16 Jan 2020

Reduce life cycle costs with natural stone

As a company that has been in the business of natural stone for almost a hundred years, we know that architects often consider natural stone to be an expensive material, which has also given it an air of exclusivity.

But although it surely looks exclusive, it’s actually quite inexpensive in the long run. If you take future maintenance costs and reparations int to account, the life cycle cost is very competitive.

How do you determine the life cycle cost of natural stone?

Life cycle cost analysis (LCCA) is a method for calculating the total cost of ownership. It takes into account all the costs of acquiring, owning, and disposing of building material. LCCA is especially useful when material alternatives that fulfill the same performance requirements but differ with respect to initial costs and maintenance costs, have to be compared in order to select the one that maximizes net savings.

LCCA helps you determine whether the use of natural stone as exterior cladding, which may increase initial cost but result in dramatically reduced maintenance costs, is cost-effective or not.

Life cycle cost analysis in three steps

The earlier the LCCA is performed, the better the result. In the design stage it is easier to make changes to what building materials you should use. And the more options you have, the more value you can get from your LCC analysis.

1. First, make a structured cost analysis so you can see what cost sources influence your total cost of ownership the most.

2. Then you can test different solutions for the existing objectives.

3. When you know your alternatives, you can compare their benefits and relocate the costs to gain maximum value out of your building material.

The understanding of life cycle costs can reduce the total cost of building ownership. LCC allows you to find the most optimal costing solution for your building materials, to compare alternative materials, and to choose the one that will boost your project’s value.

Life cycle cost analysis of natural stone

As A. Klemm and D. Wiggins write in Sustainability of Construction Materials (Second Edition), 2016, masonry structures are extremely durable and require very little maintenance over their lifetimes. Such maintenance typically involves periodic repointing, surface repair, and stone replacements of individual units as required. As with buildings of any construction form, the roof requires routine maintenance.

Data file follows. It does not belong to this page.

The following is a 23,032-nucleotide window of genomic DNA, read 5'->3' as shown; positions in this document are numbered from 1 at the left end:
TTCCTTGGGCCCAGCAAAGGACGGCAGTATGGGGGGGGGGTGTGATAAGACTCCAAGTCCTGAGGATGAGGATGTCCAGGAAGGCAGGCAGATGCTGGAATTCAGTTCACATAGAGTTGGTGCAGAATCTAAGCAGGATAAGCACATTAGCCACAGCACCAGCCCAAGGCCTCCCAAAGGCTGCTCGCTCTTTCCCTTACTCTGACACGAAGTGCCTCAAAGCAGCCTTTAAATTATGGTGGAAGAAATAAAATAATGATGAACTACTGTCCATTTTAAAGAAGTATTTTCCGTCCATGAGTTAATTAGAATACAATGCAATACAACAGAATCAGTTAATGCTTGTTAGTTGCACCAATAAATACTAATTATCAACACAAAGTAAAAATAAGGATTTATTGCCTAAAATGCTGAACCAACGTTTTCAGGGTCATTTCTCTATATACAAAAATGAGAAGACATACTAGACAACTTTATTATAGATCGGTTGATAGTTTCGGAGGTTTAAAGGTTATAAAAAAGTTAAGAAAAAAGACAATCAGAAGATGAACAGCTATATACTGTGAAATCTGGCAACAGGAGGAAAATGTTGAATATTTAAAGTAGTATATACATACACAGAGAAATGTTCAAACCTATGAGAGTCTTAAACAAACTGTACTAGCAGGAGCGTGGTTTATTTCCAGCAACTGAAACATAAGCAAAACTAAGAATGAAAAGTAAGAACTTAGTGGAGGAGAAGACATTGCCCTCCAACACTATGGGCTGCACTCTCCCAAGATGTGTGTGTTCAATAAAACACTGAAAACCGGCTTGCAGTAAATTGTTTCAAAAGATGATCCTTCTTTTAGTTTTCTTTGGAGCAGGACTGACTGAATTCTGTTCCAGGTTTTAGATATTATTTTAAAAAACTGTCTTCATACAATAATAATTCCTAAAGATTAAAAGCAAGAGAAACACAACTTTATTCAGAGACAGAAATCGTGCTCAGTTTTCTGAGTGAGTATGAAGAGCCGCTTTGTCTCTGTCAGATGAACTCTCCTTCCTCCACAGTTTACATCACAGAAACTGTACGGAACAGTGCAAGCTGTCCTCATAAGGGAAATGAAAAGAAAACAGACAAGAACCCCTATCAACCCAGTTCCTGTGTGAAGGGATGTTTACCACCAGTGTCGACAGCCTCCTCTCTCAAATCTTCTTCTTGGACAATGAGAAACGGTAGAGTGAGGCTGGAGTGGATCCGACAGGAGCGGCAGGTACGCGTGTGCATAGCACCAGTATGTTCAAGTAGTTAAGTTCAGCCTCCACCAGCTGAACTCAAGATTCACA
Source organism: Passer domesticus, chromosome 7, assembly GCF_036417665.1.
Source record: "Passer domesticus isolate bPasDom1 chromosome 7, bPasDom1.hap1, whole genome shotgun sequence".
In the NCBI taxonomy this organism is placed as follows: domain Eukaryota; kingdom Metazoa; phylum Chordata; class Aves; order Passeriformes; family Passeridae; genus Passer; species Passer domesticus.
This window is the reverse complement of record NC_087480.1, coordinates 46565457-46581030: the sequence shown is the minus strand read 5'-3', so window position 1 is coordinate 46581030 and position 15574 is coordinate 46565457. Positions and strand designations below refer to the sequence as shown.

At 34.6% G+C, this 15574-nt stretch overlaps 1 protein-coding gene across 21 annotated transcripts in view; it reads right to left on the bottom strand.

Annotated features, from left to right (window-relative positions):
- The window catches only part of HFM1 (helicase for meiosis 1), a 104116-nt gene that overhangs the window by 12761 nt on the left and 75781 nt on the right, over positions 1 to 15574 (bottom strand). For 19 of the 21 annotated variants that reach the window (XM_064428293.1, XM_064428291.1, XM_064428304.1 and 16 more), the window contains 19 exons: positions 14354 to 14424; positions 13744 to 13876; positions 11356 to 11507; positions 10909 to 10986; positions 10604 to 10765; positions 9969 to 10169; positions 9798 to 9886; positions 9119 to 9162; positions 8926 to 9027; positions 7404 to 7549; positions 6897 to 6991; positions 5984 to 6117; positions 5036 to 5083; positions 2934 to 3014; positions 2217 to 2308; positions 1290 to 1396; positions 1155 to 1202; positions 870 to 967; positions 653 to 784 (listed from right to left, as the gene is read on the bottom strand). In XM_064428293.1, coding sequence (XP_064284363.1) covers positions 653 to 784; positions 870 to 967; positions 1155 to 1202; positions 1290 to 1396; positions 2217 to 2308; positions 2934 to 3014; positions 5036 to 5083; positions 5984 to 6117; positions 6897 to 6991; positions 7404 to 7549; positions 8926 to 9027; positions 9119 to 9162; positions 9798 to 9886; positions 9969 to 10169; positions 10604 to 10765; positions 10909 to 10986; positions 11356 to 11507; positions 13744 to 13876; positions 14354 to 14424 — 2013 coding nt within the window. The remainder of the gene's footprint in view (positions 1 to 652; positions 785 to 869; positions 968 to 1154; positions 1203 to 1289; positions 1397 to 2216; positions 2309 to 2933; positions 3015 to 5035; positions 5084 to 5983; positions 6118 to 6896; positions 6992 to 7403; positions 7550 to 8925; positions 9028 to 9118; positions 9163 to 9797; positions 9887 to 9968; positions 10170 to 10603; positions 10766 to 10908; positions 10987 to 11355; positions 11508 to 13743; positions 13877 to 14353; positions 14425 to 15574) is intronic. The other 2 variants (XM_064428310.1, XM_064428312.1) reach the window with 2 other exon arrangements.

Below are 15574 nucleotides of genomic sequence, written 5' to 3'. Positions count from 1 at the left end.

Reduces need for external heating

Klemm and D. Wiggins also notes that the temperature difference between internal and external environments, together with the thermal characteristics of the envelope cladding, dictate the operational space heating demand for a given building configuration. To compare different building materials, it is convenient to set the building configuration and temperature gradient constant and compare U-values of different claddings. However, research has found that with the black radiation emanating from stone, coupled with the slow changes in internal temperature relative to the external environment, on the whole, lower temperatures are found tolerable in terms of thermal comfort, relative to other forms of construction (Hutton and Roston, 1997; Athienitis and Santamouris, 2002).

Natural stone has a low life cycle cost

The BRE’s Green Guide collates a breadth of building materials and building configurations, to allow this cross-comparison. It contains inherent idealizations, notably the 60-year design life assumed. The short-term design life of buildings is now recognized as unsustainable, and a recent drive for longer design lives proposed 200 years (BRE, 2006). The Green Guide underplays the sustainability credentials of natural stone (Yates and Bourke, 2005).

Such idealizations serve to disadvantage stone against other building materials.

Value in stone can only be fairly demonstrated on an LCC basis. The (relatively high) initial cost, if not considered against the full life term or the very low maintenance costs over that long life, makes the stone appear very expensive in a short-term view. An LCC appraisal also recognizes the reclaimability of natural stone, which retains intrinsic value, and for which there is a strong market demand (Wilson, 2005).

If you want to know more about natural stone, sustainability and how it can benefit your next project, don’t hesitate to contact us. We extract natural stone at 13 quarries in Sweden and Norway. Altogether we sell more than 80,000 tonnes of block stone every year, the majority of which is exported around the world.

For us, quality is not only about grading our stone blocks and taking responsibility for any anomalies. It’s just as much about how we extract our stone, the health and safety at our quarries, and the service and flexibility our customers are entitled to expect.

> Read more about natural stone and sustainability

Download our infographic

Interested in learning more? Download the infographic “8 sustainable reasons why you should choose natural stone”. Click the image to go to the download page. 

Ladda ned infographic

ByEric Lundmark
Tags: architecture sustainability


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